WASHINGTON (Reuters) - U.S. regulators proposed a new rule to improve the tracking of safety problems with medical devices by requiring that each have a unique code.

The Food and Drug Administration said under the rule, device makers like Boston Scientific Corp and Medtronic Inc would put the special code on most of their products, ranging from hip implants to heart defibrillators.

The unique device identifier (UDI) would allow doctors and regulators to detect safety problems more quickly and to inform patients about flaws or dangers.

Companies and hospitals could pull faulty devices from the market faster -- by knowing which products are affected.

Unique codes would also prevent counterfeit or stolen devices from entering the supply chain, the FDA said.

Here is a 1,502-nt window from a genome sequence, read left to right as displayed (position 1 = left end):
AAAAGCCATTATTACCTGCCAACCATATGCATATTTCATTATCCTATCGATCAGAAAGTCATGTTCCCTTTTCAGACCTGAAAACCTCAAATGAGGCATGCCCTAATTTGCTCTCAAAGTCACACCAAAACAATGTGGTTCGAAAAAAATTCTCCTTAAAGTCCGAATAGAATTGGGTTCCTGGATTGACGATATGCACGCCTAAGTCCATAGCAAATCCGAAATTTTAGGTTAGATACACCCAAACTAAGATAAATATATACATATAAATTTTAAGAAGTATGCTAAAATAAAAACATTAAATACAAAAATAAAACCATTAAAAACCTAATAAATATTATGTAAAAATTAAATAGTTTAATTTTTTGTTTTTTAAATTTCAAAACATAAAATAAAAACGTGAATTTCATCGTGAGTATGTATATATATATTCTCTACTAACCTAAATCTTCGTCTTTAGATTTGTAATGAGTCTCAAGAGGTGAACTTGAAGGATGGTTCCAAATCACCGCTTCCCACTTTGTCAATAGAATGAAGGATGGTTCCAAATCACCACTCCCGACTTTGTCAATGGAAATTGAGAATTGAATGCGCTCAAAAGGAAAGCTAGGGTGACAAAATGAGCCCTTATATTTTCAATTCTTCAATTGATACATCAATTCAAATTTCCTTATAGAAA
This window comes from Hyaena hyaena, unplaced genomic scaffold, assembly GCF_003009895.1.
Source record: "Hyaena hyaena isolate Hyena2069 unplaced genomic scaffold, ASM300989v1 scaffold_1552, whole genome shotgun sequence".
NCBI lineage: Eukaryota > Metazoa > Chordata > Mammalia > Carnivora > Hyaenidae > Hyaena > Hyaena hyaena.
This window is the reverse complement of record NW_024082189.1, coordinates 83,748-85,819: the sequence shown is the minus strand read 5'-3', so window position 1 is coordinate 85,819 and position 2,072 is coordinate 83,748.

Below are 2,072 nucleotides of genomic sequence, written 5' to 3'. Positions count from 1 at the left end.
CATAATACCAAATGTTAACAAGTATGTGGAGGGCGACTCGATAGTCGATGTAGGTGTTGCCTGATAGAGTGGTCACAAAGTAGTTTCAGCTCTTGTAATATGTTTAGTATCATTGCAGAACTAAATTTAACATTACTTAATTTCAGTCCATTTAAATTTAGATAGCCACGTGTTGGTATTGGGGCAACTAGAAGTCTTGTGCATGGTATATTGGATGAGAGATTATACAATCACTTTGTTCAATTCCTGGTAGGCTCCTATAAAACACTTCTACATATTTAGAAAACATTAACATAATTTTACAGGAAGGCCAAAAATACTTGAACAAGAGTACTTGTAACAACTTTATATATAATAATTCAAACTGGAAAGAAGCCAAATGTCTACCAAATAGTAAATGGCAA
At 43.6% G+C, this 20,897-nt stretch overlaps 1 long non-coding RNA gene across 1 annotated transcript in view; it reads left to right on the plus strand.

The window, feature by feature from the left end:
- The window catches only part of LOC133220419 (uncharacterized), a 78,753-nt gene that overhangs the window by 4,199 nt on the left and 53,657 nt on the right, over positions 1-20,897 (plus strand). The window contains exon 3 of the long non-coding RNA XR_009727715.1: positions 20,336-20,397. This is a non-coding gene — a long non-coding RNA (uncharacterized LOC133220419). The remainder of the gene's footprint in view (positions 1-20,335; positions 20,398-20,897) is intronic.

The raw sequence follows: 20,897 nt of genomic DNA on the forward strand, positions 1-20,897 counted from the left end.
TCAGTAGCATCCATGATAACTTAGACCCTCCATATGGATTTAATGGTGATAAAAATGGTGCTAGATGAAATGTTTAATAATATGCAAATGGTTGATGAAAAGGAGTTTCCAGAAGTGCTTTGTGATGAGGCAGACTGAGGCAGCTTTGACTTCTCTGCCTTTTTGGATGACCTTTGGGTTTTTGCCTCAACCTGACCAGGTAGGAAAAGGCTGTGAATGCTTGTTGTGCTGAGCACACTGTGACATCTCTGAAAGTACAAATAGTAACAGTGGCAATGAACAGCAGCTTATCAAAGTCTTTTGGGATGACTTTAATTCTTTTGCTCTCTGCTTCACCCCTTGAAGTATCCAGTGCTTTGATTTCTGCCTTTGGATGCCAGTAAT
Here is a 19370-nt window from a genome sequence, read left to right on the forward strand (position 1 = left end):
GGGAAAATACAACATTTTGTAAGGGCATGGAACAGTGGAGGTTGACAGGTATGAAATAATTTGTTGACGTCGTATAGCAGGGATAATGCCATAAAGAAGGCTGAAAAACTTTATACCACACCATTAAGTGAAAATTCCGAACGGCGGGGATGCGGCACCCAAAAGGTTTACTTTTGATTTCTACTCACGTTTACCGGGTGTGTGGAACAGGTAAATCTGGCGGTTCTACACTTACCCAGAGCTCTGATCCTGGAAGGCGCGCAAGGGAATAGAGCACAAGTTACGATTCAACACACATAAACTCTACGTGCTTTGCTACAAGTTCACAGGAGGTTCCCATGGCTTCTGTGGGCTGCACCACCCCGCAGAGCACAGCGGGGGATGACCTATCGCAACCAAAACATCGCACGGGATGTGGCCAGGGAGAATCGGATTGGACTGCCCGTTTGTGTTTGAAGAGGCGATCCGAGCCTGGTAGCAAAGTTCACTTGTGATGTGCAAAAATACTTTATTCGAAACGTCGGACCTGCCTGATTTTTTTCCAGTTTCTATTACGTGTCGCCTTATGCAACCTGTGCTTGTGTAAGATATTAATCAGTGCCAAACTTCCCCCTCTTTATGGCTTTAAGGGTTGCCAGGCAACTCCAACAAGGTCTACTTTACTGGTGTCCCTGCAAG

The FDA said people have 120 days to comment on the proposed rule. The agency will consider the comments before it makes the rule final.

Recent problems included all-metal hip implants from Johnson & Johnson, which failed at a higher-than-expected rate and caused some patients to have joint dislocation or nerve damage.

There have also been problems with vaginal mesh implants from companies including J&J and Boston Scientific, and exposed electrical wires in defibrillators from St. Jude Medical Inc.

Doctors and patient advocates say the system would allow the FDA to be more active in identifying flawed or unsafe products before they cause widespread injuries.

The critics said the FDA was slow to implement the changes, since Congress first directed the agency to develop the device codes in 2007.

Last month, Congress failed to agree on a similar national "track and trace" plan for medications, after regulators, companies and others could not agree on the details.